About a month ago I discovered the 5:2 diet — 5 days per week eating normally (following my LoseIt plan), and on any two non-consecutive days of my choosing I “fast.”
Fasting in this case does not mean eating nothing. Because I’m a guy, I can eat 600 calories. (For women, it’s 500 calories.) After just three of these non-consecutive fast days, the change in my pattern had moved me off the plateau where I’d been at since end of December. Now after about 8 fast days (just two non-consecutive days per week) I’ve lost about five pounds. And the fasting days are not particularly difficult.
Basically they live longer.
Some test animals lived a lot longer. (Equivalent to humans living to age 104 and beyond.) It seems to improve the body’s ability to repair itself. There is also evidence of protective benefits against aging diseases such as Alzheimer’s and Parkinsons’s; moderating blood glucose to reduce risk of diabetes; and lowering blood lipid levels associated with heart disease.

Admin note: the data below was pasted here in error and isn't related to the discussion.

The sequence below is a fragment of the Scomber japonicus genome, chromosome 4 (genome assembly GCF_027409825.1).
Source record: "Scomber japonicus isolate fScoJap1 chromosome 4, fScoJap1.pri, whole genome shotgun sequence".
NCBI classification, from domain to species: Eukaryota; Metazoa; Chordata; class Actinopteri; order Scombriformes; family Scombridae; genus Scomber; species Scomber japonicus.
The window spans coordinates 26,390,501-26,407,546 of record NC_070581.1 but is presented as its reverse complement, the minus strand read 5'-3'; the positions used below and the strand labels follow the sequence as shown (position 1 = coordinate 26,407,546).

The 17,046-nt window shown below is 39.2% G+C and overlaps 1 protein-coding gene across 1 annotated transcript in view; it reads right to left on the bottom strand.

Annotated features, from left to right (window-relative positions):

But what’s more amazing is that the “fasting” seems to work almost as well when it is intermittent rather than continuous. Most of us could not sustain a severely calorie-restricted diet for more than a couple days at most. But just one day at a time on 500-600 calories, combined with otherwise “normal” eating other days; well that’s perfectly doable.
Here’s what happens when an automated robo-call from CVS Pharmacy contacts my Google Voice phone number with voice-to-text translation:
”Yellow This is C. V. S. Pharmacy. Our records indicate that it’s time for Peter, yo Cally. Yeah to refill the prescription with us you call back later today to remove this number from a reminder list. Yes, call one. Yeah 855. Yeah 4 75, Yahoo, 133, yes 1. Yeah 855. Yeah 475. Yeah 2133 yeah. Thank you for choosing C. V. S, pharmacy, goodbye.”
You callin’ me yellow? Well, CVS, you have a certain style to your hip lingo – yeah. Who’s this Cally you mention — anybody I know? And that subtle reference to Yahoo… did you get some product placement money for that one? Sure would like to unsubscribe from your robo-calls. Yes I’ve tried — several times — but you’re never real clear on that number I’m supposed to call. Yeah — goodbye.
Of course, part of the problem is that Google Voice is not great at this voice-to-text thing. Still, I give them points for trying.